by Raymond Ibrahim
During the pope’s recent Mideast visit, the media reported that he has “deep respect for Islam.” That exact phrase appeared in the Associated Press, AFP,BBC, Jerusalem Post, Washington Times, and Al-Jazeera.
Yet he said no such thing; instead, he mentioned his “deep respect for the Muslim community.” There’s a world of difference between respecting a religious group and respecting their religion, and the pontiff knows this.
As a Christian — indeed, as pope — by evoking his “deep respect” for Muslims, Benedict probably meant that Muslims, who believe in one God, pray, fast, and follow a strict set of moral principles, are, from a religious perspective, worthy of “deep respect.”
Even the non-religious uphold this position. In fact, that is what makes the secular West unique: the right to follow any (or no) religion is guaranteed, is “respected.”
Due to this, however, a subtle conflation has come to dominate our way of thinking: respect for people’s right to believe any religion has somewhere along the line — and thanks to political correctness — morphed into respect for the religion itself (excluding, of course, cheek-turning Christianity, the secular West’s “punching bag”). It was therefore only natural for the (increasingly sloppy) media to portray Benedict’s respect for Muslims as respect for Islam.
But is this logical? Does respecting a person’s right to believe necessarily lead to respecting what they believe?
Consider: billions of non-Muslims adhere to other religions or are simply atheistic; by default, this means they do not believe in the veracity of Islam. A Christian following Christian doctrine, such as the Trinity, cannot also believe that the Koran, which fiercely denounces the Trinity, is the word of God, while an atheist believes all religions and their scriptures are not divinely inspired (i.e., all euphemisms aside, are built on lies).
At the same time, however, Christians and atheists cannot “empirically” prove their position; faith is required — even for the atheist (accounting for the origins of the universe requires “faith”). As such, it is only logical that non-Muslims should respect Muslims’ right to believe what they will — and, ideally, vice versa.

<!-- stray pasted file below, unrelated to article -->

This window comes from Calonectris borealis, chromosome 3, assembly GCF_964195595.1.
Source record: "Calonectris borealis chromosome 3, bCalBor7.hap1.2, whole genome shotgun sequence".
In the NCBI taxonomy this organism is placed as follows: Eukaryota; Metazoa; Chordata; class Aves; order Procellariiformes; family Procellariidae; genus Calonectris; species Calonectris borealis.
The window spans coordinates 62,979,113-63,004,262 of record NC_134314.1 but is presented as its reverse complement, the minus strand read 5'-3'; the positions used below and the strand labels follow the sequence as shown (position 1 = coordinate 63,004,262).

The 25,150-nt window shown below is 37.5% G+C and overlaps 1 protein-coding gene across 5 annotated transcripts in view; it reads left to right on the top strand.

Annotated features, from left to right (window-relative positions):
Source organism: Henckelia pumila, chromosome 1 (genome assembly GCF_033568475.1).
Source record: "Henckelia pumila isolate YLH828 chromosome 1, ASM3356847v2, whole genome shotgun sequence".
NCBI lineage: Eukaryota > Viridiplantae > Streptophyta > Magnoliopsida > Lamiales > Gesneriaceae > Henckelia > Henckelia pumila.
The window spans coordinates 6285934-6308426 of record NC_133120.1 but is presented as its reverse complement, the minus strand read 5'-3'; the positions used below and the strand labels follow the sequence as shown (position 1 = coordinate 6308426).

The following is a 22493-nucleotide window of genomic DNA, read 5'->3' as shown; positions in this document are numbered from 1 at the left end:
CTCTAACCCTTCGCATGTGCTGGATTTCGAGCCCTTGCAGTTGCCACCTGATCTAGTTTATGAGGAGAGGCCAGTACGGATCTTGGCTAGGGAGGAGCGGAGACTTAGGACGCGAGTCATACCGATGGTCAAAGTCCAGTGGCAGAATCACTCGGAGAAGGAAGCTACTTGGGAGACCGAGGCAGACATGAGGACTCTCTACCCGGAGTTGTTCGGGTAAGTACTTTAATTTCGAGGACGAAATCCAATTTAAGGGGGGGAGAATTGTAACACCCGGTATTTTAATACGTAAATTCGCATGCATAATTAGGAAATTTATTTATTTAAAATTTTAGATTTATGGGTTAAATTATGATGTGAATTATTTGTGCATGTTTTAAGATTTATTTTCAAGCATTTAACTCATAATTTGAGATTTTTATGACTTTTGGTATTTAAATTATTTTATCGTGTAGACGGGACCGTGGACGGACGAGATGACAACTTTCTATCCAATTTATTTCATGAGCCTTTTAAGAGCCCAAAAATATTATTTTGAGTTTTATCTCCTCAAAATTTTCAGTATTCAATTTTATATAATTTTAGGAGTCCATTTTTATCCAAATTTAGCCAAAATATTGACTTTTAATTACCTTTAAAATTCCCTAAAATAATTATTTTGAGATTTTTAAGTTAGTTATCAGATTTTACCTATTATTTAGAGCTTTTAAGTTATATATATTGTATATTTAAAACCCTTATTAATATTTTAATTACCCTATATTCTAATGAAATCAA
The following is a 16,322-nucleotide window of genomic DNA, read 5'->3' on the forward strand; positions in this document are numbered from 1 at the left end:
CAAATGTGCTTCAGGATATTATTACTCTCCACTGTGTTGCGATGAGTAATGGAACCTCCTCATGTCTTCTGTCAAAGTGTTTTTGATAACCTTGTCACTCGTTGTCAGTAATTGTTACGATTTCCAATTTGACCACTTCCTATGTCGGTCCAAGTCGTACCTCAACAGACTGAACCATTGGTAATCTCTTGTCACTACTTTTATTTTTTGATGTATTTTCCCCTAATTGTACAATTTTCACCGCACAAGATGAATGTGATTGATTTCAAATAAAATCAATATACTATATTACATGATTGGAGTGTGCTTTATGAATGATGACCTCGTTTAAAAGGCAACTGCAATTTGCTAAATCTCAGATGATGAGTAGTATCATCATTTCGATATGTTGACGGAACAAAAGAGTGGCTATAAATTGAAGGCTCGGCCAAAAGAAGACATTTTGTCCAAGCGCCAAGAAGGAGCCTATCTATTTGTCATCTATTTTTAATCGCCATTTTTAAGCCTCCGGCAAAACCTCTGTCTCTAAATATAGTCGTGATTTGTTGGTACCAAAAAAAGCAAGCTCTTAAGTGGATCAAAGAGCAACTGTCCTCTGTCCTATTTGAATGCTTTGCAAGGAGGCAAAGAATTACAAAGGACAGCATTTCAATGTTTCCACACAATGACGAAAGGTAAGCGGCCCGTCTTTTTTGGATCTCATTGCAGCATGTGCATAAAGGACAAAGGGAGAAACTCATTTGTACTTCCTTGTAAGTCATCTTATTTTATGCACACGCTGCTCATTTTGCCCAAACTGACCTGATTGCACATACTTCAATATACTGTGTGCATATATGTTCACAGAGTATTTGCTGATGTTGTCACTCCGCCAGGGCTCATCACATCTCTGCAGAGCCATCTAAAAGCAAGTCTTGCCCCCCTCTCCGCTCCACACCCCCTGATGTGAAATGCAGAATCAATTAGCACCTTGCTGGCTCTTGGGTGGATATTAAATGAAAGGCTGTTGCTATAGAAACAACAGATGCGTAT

But short of truly believing Islam’s first premise — that the Koran is the verbatim word of God and Muhammad his messenger — how can one “respect” Islam itself, considering it is entirely built around this assumption? In other words, if you yourself believe a particular system of belief is built atop lies, how can you also respect it?
If the Koran was not dictated by an angel to Muhammad, what is it? If Muhammad was not sent by God, who was he? As with all who profess to be men of God, Muhammad must have been either who he said he was (prophet of God) or else the antithesis: a false prophet, a fraud. The first possibility is not a logical option for active non-Muslims. Nor are silly “postmodern” mantras — “just because I do not believe something does not necessarily mean it is nottrue, in its own existential way” — very meaningful.
Of course, this position applies to all religions and their founders. Without believing that the Bible is the inspired word of God, everything contained therein becomes suspect, including the person (and nature) of Jesus. As Christians themselves have long maintained, Jesus can only be viewed as lord, liar, or lunatic — nothing in between. Likewise, Muhammad was either messenger, mendacious, or moonstruck. Admittedly, most people are not comfortable thinking out such thoughts to their logical conclusions; they’re happy to end it with an “it’s not for me” attitude, without any further ado.